By 2033 super funds in Australia will control more than half the ASX

Published on
May 17, 2019
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Super funds in Australia will control more than half the ASX

Super funds in Australia collectively hold $700 billion inASX-listed Australian equities with  predictions indicating that super funds could control more than half of the ASX within 15years.

Super funds currently hold almost 40% of the ASX with anincrease of 6.7%p.a. over the past five years and 9.4%p.a. over thepast decade. With this share growing roughly one percentage pointper year - in 10 years it will be 50% and in 20 years ownershiplevels could be 60%. This growth is significantly faster than thegrowth of the market capitalisation of the ASX.

Researchby Rainmaker Information has found that not for profit super funds(including industry funds) account for just under one half of theASX under superannuationinfluence, retail funds one quarter, and SMSFs the remaining 27% ofthis.

It is estimated that super funds hold more than 20% of thebanking sector but if the proportion that SMSFs own are included;the combined ratio could be as high as one third within thissector.

Rainmaker Information - ASX Control by Super Funds inforgraphic

"Super funds becoming dominant shareholders means theimpacted companies will have to get used to having larger, moreinterested investors" said Alex Dunnin, executive directorof research at Rainmaker.

"While this may challenge some companies that are notused to dealing with larger, active investors, the upside is thatthis new dynamic will lower the cost of capital for these companiesand will actually help them expand their growthopportunities," Dunnin added.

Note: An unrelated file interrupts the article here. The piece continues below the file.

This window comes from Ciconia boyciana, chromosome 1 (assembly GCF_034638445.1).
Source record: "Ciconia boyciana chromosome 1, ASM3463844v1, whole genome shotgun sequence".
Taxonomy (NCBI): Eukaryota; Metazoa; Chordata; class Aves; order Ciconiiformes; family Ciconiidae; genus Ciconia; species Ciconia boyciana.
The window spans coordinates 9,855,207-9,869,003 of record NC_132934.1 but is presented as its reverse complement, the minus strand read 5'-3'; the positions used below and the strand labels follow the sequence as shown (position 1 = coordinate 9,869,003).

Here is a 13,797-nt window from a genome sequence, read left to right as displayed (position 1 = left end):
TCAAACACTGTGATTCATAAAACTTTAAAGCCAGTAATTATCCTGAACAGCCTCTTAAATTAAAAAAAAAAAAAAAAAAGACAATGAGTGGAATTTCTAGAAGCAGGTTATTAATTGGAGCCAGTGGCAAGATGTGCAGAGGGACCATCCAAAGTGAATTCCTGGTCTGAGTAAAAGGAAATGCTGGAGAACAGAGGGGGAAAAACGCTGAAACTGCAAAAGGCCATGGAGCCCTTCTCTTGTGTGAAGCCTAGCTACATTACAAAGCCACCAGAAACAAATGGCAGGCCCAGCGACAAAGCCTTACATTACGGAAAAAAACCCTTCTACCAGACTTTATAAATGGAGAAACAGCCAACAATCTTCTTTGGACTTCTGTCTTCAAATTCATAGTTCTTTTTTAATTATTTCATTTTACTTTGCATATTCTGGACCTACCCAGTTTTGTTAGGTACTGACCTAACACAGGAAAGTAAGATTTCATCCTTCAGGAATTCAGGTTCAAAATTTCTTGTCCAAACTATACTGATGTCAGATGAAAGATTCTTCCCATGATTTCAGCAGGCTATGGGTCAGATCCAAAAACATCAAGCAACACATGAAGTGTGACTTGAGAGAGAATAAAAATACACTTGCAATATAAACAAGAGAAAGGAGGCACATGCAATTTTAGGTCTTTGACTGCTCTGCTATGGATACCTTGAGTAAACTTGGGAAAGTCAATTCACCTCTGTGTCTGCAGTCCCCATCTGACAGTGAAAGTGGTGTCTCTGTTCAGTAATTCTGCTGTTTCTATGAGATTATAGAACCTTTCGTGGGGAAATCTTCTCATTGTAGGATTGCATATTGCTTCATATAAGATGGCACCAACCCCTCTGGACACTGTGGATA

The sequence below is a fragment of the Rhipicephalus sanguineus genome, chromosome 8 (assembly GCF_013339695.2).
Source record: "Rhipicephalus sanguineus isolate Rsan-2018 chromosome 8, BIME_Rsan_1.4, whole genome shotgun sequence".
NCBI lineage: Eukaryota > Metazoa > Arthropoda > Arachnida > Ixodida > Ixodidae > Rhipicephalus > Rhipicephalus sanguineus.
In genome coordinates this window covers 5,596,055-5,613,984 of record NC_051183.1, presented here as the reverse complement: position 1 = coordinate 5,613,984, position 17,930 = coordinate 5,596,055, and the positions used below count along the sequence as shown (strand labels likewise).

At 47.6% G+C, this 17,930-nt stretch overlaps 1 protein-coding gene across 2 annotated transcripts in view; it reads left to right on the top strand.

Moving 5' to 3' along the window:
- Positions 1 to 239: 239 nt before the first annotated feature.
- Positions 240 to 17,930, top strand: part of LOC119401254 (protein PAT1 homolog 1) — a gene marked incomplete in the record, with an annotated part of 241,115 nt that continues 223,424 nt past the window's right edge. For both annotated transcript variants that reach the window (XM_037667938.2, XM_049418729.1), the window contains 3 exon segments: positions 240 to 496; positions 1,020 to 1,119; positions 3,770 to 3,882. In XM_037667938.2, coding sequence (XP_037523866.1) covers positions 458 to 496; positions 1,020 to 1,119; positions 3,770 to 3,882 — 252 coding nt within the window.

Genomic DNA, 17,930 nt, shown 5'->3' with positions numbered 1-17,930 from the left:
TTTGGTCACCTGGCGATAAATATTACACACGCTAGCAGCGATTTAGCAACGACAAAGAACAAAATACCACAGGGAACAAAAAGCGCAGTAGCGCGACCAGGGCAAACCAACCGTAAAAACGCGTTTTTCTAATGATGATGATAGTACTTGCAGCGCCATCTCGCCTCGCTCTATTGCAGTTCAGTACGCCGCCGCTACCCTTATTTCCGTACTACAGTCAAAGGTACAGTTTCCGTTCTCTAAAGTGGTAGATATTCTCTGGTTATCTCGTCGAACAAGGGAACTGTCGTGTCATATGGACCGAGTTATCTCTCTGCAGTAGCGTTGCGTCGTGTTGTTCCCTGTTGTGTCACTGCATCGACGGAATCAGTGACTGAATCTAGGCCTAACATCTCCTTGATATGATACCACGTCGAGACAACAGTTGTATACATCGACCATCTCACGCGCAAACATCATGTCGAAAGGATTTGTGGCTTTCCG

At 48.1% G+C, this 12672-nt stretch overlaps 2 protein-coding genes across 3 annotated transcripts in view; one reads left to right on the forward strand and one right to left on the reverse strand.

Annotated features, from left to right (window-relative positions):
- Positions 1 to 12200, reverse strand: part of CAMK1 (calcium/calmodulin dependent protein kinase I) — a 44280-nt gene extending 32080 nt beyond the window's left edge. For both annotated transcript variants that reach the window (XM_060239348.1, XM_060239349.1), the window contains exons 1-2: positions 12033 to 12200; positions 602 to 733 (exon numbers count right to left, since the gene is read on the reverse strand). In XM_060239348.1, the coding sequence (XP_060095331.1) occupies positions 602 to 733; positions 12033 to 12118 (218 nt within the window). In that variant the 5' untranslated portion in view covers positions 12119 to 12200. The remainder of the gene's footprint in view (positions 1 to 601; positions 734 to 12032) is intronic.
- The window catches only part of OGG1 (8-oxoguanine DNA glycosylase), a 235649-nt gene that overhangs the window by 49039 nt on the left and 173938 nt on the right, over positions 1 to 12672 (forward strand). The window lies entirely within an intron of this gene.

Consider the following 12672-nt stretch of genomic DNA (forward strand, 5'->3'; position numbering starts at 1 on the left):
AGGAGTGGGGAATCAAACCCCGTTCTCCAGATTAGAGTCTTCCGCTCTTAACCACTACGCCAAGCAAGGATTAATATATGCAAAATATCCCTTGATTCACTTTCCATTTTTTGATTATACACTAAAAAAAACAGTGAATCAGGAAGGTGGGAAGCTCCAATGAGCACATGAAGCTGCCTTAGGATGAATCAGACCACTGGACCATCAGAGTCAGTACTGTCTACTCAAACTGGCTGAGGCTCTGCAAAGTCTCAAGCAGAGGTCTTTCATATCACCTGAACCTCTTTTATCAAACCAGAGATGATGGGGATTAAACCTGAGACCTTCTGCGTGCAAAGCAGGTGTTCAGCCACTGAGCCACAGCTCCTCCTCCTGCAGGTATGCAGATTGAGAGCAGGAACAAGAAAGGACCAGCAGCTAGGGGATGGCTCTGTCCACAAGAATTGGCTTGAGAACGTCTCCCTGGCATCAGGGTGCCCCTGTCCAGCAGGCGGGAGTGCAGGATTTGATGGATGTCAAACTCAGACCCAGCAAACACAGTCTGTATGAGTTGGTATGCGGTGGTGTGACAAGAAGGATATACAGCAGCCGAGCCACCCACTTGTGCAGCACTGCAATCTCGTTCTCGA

Australia's 20 most popular companies for super funds

Rank Company
1 CSL
2 NAB
3 Westpac
4 ANZ Bank
5 BHP Billiton
6 CBA
7 Westfarmers
8 Macquarie Group
9 Woolworths
10 Telstra
11 Rio Tinto
12 Woodside
13 Origin Energy
14 Transurban
15 Brambles
16 Suncorp
17 Alumina
18 Bluescope
19 AMP
20 QBE

SMSFs, despite the large amount of money they have invested intoASX-listed companies, have only a weak voice among company boardsbecause their share ownership is diluted across hundreds ofthousands of separate super funds.

Super funds have $3 billion of new money to invest every weekand about one third of that is likely to go towards investing inAustralian companies.

"The next frontier is how do we get super funds to investin smaller companies? That is, how do we create channels to enablesuper funds to invest into start-ups as well as small businessesand how do we create channels for them to invest into businessesthat may not be listed on the ASX, such as those in the agriculturesector." said Dunnin.

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